Broadcaster: BBC One
Duration: 60 mins
Review by Tamara Ozog and Chris Willmott
When you think of predator–prey relationships, the first image that springs to mind is often that of a big cat chasing some kind of antelope before dragging it to the ground. It is perhaps no surprise therefore, that this first episode of the BBC series The Hunt starts and finishes with a chase of that kind, specifically a leopard tracking an impala, and a cheetah hunting a gazelle.
The real value of this programme, however, is that it doesn’t simply settle for those stories and includes a variety of different predator-prey encounters. In total the programme features nine sections, eight describing different sorts of interactions and, as is increasingly common with wildlife programmes, a final section on how they went about capturing some of the footage featured earlier.
The hunts covered include:
- Leopard and impala
- Zambian wild dogs and wildebeest
- Parson’s chameleon, Nasatum chameleon and praying mantis (the latter features as predator and prey!)
- Darwin’s Bark spiders suspending orb webs over rivers in the Madagascan rainforest
- Nile crocodiles and wildebeest (again!)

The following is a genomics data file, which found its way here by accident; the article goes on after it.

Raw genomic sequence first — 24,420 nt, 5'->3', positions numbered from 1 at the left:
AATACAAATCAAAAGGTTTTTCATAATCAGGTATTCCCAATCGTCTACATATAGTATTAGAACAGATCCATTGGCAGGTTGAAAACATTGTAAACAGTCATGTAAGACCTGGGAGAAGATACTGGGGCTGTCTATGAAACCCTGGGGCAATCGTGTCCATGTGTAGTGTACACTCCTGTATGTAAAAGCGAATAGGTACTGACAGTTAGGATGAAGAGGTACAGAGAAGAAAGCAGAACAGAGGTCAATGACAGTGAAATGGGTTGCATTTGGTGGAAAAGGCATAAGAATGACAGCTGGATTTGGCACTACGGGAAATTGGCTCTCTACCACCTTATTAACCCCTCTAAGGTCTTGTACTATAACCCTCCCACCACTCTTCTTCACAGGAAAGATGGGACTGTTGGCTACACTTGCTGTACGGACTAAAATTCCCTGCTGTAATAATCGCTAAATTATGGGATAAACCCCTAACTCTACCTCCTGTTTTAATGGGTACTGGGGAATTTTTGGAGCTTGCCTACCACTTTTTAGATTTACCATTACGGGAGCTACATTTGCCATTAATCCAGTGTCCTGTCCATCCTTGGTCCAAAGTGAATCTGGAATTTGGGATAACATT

- Amur falcons and alate termites
- Orca (killer whales) v humpback whale calves
- Cheetahs and gazelles
- The making of… the section about crocodiles.
Some of the most interesting aspects of the programme stem from the differences between these encounters. For example, leopards can only sustain maximum speed for a distance of about 4 metres, and so must get as close to their prey as possible before striking, whereas wild dogs have got much more stamina and so set up for a long chase. Meanwhile the difference in tongue length between Parson’s chameleons and Nasatum chameleons influences how close they have to get to their prey; the shorter the tongue, the nearer you need to get, and therefore the greater the likelihood you will give away your presence. There are also comparisons between the advantages of hunting together with others from your species, tempered by the fact that your share of the spoils at the end is therefore less.
Another striking feature was the number of hunts that are unsuccessful. We are told that six out of seven attacks by leopards end in failure. We also see the dominant crocodile making several abortive attempts to catch a wildebeest. However, once he has done so he and his dependants can survive for a year on just the one meal. In contrast, a leopard will need to eat once a week and wild dogs need a successful hunt every day.
This episode would be useful background viewing for a student of zoology. There are seven programmes in total in the series, see this BBC page for more details.